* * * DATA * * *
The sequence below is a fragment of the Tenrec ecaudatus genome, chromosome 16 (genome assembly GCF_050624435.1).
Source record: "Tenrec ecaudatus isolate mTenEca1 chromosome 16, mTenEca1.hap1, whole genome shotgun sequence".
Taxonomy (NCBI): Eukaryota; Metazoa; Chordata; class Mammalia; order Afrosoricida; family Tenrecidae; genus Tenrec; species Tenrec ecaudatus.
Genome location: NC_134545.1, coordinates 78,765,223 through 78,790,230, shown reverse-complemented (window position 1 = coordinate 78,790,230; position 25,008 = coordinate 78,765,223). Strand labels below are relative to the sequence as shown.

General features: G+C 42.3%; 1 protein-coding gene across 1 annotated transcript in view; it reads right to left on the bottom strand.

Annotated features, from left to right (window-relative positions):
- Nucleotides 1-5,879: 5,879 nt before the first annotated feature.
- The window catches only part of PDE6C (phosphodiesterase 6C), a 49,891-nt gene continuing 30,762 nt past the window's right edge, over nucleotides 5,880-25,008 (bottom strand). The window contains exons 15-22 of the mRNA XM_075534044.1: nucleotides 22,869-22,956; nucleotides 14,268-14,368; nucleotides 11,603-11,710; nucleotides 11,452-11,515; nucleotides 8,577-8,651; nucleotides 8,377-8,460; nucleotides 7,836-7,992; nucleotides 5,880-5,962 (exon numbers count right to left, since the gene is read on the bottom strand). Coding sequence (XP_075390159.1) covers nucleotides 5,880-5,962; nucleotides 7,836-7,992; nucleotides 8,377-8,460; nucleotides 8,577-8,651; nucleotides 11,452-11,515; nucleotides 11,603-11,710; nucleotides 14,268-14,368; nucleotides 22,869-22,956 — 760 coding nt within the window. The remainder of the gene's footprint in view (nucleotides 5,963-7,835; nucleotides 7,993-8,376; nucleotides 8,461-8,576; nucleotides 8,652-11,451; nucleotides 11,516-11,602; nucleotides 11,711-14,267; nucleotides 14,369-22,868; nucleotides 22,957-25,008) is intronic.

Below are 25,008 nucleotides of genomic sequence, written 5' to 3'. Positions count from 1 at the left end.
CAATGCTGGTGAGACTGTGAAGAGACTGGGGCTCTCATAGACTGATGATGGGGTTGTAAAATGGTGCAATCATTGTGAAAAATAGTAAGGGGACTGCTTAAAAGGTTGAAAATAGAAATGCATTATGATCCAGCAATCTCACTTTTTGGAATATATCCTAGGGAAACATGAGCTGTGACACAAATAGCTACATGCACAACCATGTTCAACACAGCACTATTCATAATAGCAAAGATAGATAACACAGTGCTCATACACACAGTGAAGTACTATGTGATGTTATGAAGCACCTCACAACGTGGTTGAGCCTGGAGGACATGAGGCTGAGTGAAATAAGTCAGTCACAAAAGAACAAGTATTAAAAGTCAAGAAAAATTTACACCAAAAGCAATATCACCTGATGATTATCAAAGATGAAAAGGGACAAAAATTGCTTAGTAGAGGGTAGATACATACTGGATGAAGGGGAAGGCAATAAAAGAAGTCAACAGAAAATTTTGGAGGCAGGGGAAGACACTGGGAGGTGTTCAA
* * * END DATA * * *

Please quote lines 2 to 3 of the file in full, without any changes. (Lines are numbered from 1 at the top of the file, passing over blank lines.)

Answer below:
Source record: "Tenrec ecaudatus isolate mTenEca1 chromosome 16, mTenEca1.hap1, whole genome shotgun sequence".
Taxonomy (NCBI): Eukaryota; Metazoa; Chordata; class Mammalia; order Afrosoricida; family Tenrecidae; genus Tenrec; species Tenrec ecaudatus.